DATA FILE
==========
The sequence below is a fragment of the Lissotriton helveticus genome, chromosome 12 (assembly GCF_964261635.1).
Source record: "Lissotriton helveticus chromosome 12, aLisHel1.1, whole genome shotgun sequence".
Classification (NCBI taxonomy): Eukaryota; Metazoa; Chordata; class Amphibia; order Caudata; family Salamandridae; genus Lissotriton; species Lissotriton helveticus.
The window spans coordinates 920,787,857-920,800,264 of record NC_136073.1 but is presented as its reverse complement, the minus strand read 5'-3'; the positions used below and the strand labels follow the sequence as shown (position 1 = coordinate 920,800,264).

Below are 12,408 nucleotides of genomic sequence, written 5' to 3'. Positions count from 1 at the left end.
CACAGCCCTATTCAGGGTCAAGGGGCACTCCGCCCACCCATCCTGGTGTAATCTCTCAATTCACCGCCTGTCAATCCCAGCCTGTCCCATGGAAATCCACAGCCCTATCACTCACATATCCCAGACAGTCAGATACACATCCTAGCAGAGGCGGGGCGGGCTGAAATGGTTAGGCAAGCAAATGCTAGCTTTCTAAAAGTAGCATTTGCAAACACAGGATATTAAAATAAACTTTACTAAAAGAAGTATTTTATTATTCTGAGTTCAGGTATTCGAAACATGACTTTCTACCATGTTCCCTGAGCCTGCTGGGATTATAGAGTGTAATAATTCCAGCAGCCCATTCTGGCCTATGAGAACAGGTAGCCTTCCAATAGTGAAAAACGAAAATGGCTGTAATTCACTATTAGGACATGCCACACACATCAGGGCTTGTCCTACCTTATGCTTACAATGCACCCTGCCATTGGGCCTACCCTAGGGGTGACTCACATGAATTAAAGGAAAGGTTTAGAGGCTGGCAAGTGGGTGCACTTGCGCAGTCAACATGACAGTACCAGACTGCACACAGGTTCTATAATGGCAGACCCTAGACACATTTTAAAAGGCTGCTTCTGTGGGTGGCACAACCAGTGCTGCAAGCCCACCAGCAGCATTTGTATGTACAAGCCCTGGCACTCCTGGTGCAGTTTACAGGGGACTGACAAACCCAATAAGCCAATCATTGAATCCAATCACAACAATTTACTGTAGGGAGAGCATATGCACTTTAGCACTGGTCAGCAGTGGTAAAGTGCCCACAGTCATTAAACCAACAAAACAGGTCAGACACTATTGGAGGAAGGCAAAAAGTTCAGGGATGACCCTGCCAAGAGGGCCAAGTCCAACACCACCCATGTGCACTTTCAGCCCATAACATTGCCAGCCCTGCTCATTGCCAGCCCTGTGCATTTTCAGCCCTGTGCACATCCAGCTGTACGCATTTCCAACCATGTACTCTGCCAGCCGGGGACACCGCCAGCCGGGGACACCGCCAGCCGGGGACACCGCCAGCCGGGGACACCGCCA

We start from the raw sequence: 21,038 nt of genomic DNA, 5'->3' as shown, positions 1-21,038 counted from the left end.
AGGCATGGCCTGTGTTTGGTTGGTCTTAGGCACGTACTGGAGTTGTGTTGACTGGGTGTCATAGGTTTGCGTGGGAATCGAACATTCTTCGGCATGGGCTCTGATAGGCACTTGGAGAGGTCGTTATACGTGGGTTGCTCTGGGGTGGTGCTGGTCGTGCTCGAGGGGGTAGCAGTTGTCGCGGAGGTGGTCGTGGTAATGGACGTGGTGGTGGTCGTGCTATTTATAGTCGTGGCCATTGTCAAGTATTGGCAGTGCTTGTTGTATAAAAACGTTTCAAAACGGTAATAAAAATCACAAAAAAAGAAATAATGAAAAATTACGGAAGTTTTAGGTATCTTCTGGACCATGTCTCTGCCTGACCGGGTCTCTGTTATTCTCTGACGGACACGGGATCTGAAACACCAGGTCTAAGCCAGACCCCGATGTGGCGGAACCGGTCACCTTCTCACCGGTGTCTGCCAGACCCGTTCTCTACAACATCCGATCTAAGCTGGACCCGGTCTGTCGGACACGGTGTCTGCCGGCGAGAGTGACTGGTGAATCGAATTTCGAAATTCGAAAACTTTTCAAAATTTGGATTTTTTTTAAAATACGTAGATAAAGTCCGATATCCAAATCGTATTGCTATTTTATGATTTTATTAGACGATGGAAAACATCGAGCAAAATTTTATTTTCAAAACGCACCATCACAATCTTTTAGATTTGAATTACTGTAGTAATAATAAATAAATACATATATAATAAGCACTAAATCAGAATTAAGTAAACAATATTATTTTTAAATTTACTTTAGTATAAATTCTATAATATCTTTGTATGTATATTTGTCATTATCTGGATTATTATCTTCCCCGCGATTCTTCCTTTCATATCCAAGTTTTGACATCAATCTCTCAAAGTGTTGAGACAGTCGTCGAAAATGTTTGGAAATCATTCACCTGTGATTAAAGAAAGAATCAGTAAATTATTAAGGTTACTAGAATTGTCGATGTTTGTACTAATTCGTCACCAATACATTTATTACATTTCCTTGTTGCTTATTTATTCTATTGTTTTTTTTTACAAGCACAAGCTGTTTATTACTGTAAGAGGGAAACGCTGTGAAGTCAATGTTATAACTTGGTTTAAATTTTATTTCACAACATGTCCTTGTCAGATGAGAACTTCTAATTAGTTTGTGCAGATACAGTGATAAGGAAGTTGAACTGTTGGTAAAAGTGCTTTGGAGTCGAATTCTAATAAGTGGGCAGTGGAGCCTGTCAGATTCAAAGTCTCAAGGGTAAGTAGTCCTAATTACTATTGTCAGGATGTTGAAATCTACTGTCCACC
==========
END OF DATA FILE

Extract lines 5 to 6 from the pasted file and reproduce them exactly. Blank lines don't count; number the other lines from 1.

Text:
Below are 12,408 nucleotides of genomic sequence, written 5' to 3'. Positions count from 1 at the left end.
CACAGCCCTATTCAGGGTCAAGGGGCACTCCGCCCACCCATCCTGGTGTAATCTCTCAATTCACCGCCTGTCAATCCCAGCCTGTCCCATGGAAATCCACAGCCCTATCACTCACATATCCCAGACAGTCAGATACACATCCTAGCAGAGGCGGGGCGGGCTGAAATGGTTAGGCAAGCAAATGCTAGCTTTCTAAAAGTAGCATTTGCAAACACAGGATATTAAAATAAACTTTACTAAAAGAAGTATTTTATTATTCTGAGTTCAGGTATTCGAAACATGACTTTCTACCATGTTCCCTGAGCCTGCTGGGATTATAGAGTGTAATAATTCCAGCAGCCCATTCTGGCCTATGAGAACAGGTAGCCTTCCAATAGTGAAAAACGAAAATGGCTGTAATTCACTATTAGGACATGCCACACACATCAGGGCTTGTCCTACCTTATGCTTACAATGCACCCTGCCATTGGGCCTACCCTAGGGGTGACTCACATGAATTAAAGGAAAGGTTTAGAGGCTGGCAAGTGGGTGCACTTGCGCAGTCAACATGACAGTACCAGACTGCACACAGGTTCTATAATGGCAGACCCTAGACACATTTTAAAAGGCTGCTTCTGTGGGTGGCACAACCAGTGCTGCAAGCCCACCAGCAGCATTTGTATGTACAAGCCCTGGCACTCCTGGTGCAGTTTACAGGGGACTGACAAACCCAATAAGCCAATCATTGAATCCAATCACAACAATTTACTGTAGGGAGAGCATATGCACTTTAGCACTGGTCAGCAGTGGTAAAGTGCCCACAGTCATTAAACCAACAAAACAGGTCAGACACTATTGGAGGAAGGCAAAAAGTTCAGGGATGACCCTGCCAAGAGGGCCAAGTCCAACACCACCCATGTGCACTTTCAGCCCATAACATTGCCAGCCCTGCTCATTGCCAGCCCTGTGCATTTTCAGCCCTGTGCACATCCAGCTGTACGCATTTCCAACCATGTACTCTGCCAGCCGGGGACACCGCCAGCCGGGGACACCGCCAGCCGGGGACACCGCCAGCCGGGGACACCGCCA